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Training and Union Wages

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  • Christian Dustmann

    (Department of Economics, University College London)

  • Uta Schönberg

    (Department of Economics, University College London and Institute for Employment Research (IAB), Nuremberg)

Abstract

This paper investigates whether unions, through imposing wage floors that lead to wage compression, increase on-the-job training. Our analysis focuses on Germany. Based on a model of unions and firm-financed training, we derive empirical implications regarding apprenticeship training intensity, layoffs, wage cuts, and wage compression in unionized and nonunionized firms. We test these implications using firm panel data matched with administrative employee data. We find support for the hypothesis that union recognition, via imposing minimum wages and wage compression, increases training in apprenticeship programs. Copyright by the President and Fellows of Harvard College and the Massachusetts Institute of Technology.

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Bibliographic Info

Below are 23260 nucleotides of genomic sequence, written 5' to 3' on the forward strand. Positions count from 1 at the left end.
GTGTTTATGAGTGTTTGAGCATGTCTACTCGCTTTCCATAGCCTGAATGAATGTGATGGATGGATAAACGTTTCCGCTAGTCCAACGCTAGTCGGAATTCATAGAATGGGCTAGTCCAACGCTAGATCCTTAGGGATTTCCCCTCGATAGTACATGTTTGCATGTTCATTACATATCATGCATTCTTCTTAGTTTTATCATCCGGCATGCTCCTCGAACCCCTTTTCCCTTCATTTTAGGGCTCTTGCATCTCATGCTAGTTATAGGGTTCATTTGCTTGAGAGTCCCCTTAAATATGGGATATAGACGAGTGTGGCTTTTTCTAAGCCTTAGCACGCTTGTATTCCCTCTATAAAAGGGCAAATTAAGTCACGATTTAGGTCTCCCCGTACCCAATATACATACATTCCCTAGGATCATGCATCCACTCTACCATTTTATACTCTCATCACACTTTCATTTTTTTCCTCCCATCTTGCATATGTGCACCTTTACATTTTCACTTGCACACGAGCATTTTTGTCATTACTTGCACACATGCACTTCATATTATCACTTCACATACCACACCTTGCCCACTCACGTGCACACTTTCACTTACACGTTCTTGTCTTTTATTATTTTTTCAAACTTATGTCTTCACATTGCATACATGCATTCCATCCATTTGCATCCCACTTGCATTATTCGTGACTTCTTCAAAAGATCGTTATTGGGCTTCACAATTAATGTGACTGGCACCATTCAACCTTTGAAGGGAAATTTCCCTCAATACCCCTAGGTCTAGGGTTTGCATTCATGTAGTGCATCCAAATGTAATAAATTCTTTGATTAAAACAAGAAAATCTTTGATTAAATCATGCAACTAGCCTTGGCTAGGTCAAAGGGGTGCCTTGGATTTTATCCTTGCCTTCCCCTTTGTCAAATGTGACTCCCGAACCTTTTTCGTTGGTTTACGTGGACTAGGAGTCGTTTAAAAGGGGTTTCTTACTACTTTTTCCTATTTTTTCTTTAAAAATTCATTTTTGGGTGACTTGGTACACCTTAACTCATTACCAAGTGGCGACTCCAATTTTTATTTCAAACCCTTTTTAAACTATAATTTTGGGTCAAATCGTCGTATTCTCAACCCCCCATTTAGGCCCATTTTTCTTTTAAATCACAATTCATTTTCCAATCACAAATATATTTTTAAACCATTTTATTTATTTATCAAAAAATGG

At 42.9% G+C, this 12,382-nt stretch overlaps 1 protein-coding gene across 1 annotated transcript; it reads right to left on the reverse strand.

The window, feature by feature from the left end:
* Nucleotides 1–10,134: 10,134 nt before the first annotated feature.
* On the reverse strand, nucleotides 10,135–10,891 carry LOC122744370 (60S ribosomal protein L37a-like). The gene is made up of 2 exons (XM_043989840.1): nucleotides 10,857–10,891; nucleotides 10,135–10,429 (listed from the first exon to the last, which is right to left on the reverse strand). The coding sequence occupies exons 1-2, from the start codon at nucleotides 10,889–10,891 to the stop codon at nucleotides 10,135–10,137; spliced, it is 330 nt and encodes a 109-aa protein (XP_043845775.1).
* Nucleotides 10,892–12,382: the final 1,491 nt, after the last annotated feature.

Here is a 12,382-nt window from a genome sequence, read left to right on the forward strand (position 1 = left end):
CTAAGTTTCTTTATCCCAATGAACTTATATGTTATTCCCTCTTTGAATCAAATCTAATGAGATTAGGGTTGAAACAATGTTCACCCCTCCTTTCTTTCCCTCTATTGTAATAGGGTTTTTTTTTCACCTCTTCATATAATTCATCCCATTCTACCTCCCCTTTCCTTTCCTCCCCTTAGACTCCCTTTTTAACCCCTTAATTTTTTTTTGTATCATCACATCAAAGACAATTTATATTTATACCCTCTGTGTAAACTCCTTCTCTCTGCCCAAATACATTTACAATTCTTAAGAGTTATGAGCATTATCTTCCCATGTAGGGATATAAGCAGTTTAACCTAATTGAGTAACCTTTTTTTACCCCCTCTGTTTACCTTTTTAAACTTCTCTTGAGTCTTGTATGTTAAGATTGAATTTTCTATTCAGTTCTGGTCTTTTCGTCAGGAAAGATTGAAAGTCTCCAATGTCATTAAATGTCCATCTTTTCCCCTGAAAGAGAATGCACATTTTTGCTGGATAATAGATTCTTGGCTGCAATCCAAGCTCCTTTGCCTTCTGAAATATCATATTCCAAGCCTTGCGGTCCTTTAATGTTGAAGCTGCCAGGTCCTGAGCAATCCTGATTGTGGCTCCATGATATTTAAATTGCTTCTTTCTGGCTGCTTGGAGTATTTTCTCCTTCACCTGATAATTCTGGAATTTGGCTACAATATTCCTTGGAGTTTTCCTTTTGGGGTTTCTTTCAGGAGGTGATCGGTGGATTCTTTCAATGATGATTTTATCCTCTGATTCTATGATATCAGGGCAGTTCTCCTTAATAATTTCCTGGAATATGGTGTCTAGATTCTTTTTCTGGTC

Article provided by MIT Press in its journal The Review of Economics and Statistics.

Volume (Year): 91 (2009)
Issue (Month): 2 (May)
Pages: 363-376

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Handle: RePEc:tpr:restat:v:91:y:2009:i:2:p:363-376

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  1. Arulampalam, Wiji & Alison L Booth & Mark L Bryan, 2003. "Work-related Training and the New National Minimum Wage in Britain," Royal Economic Society Annual Conference 2003, Royal Economic Society 9, Royal Economic Society.
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  15. Joseph G. Altonji & James R. Spletzer, 1991. "Worker characteristics, job characteristics, and the receipt of on-the-job training," Industrial and Labor Relations Review, ILR Review, Cornell University, ILR School, ILR Review, Cornell University, ILR School, vol. 45(1), pages 58-79, October.
  16. David Neumark & William Wascher, 1998. "Minimum Wages and Training Revisited," NBER Working Papers 6651, National Bureau of Economic Research, Inc.
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